Ueda suggested there may be similar creatures like Trico in the game, but could not confirm this. Some speculated, based on the tone of the various trailers and of Team Ico's past games, that The Last Guardian will end sadly; both Penny Arcade and Zero Punctuation postulated the ending of the game would involve the death of either the boy or Trico. In response to these theories, creator Fumito Ueda addressed them by stating the story is "open-ended, and for you guys to figure out."
The Last Guardian is a third-person perspective game that combines action-adventure and puzzle elements. The player controls the unarmed boy who can run, jump, climb and perform other actions similar to the gameplay in Ico and Shadow of the Colossus. The player may also need to use the environment to silently move around or defeat shadow-being guards, though initially the boy is weaponless. The guards, although slow-moving, can capture the boy, and if the player is unable to free the character in time, the game will be over.
The player's movements are augmented by interaction with Trico who the boy can climb upon and ride. As stated by Ueda, Trico is "driven by animal instincts", and it is up to the player to guide the creature, "taking advantage of his natural behavior" to complete puzzles. For example, the player may have the boy throw a barrel that gains Trico's interest, causing it to move to a specific location. The player may have to have the boy jump as to coerce Trico to jump across a large gap. The player may also need to find the way for Trico to sit still in order to allow the player to complete a section, while the natural tendency of the creature is to run ahead of the player. Trico is able to fire a stream of lightning from its tail, which work along with a mirrored shield that the boy picks up during the game to enable the player to redirect this stream to solve environmental puzzles or attack foes. Unlike typical sidekicks in video games, which immediately react to a player's command, Trico will be difficult for the player to control, and may take several attempts to coerce the creature into performing a specific action. The player will have some idea of what Trico's current mood not only by the motions of the creature, but by the color of its eyes, ranging from yellow for a cautious mood to purple representing anger and disgust.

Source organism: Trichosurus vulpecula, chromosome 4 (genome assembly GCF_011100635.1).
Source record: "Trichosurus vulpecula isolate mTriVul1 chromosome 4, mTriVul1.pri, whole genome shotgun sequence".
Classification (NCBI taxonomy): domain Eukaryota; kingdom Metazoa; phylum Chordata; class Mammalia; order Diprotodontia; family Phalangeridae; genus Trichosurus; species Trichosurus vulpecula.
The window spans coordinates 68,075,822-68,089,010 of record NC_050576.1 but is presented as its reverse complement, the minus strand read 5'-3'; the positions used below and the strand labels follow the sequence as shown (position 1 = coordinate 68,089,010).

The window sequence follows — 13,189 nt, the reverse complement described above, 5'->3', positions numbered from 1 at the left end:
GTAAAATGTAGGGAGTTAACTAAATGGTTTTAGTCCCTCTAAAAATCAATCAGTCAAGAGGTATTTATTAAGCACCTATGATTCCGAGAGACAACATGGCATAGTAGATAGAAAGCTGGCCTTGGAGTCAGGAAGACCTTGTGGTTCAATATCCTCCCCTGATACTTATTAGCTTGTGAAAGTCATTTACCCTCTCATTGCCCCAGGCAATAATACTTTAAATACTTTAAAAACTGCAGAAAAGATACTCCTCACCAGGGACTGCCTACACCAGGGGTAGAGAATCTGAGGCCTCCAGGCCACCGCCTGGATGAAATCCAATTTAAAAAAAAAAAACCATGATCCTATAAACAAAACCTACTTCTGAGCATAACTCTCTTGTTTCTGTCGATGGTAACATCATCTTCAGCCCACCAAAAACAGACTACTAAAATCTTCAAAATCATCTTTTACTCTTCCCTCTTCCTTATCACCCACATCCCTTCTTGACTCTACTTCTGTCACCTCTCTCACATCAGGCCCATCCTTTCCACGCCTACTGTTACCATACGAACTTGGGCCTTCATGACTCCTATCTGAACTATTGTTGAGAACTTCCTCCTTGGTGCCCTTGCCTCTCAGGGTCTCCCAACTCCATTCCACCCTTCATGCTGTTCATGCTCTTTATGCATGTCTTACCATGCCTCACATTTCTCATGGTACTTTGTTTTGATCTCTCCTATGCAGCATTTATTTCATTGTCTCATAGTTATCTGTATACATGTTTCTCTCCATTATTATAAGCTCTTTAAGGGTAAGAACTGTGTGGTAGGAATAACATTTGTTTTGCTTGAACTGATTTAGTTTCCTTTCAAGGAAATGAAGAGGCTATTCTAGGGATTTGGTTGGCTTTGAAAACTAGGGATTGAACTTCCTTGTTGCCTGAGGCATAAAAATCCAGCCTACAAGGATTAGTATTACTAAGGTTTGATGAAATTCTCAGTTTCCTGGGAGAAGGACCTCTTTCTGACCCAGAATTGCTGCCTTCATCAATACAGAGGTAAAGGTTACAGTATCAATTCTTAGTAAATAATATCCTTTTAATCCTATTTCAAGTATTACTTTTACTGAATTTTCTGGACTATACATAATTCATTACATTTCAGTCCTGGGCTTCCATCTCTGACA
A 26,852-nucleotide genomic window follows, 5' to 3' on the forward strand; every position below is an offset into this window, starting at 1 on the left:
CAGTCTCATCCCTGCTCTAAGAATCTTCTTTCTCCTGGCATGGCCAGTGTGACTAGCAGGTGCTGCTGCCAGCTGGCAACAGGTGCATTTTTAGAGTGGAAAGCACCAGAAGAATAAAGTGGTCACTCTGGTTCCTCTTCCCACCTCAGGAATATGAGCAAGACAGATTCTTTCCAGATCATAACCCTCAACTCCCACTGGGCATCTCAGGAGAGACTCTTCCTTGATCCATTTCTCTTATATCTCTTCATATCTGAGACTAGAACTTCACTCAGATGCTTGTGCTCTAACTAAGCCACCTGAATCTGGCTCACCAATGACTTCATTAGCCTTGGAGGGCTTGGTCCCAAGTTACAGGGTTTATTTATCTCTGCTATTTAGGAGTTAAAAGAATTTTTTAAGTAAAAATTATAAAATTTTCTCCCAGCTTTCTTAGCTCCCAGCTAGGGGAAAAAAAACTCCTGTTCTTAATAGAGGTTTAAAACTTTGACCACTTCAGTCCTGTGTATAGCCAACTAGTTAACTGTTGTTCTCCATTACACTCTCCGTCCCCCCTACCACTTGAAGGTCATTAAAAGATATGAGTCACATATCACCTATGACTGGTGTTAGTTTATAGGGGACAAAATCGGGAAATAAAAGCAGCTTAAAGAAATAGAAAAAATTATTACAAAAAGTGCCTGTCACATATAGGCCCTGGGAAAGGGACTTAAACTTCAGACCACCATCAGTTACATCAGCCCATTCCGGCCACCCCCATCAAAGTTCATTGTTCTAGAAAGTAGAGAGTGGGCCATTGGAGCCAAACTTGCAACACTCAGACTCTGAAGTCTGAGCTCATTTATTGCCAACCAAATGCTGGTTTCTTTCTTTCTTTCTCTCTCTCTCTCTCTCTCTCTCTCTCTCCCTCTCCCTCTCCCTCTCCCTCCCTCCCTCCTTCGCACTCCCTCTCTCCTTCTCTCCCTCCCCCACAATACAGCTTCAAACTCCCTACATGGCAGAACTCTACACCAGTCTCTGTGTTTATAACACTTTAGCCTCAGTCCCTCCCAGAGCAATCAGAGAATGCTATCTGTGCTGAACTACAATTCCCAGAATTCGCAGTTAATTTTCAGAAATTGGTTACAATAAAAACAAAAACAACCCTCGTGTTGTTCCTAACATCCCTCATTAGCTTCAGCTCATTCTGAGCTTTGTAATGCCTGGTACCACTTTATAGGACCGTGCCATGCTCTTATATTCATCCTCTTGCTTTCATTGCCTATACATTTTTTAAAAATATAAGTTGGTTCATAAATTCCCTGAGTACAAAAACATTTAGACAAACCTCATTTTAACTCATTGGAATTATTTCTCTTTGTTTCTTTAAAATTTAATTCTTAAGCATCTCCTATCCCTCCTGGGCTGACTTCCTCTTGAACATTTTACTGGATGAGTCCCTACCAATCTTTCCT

The player will also have to care for the creature, either by feeding it or removing spears and arrows that are stuck in its body. Through the course of the game, the player will gain better command of the creature, an aspect Ueda considered equivalent to training a pet; initially in the game, the creature may wander off to explore something that interests it more than the boy, refuse to eat food it thinks smells badly, or choose to go to sleep when it wants to. By performing certain tasks, the player will be able to come to control Trico better, and Ueda believes "each player will have a different Trico to work with depending on how he or she chooses to interact with him". However, the player may still want to take advantage of the creature's natural habits; the game includes sections where by letting Trico roam free, new areas for exploration may open up.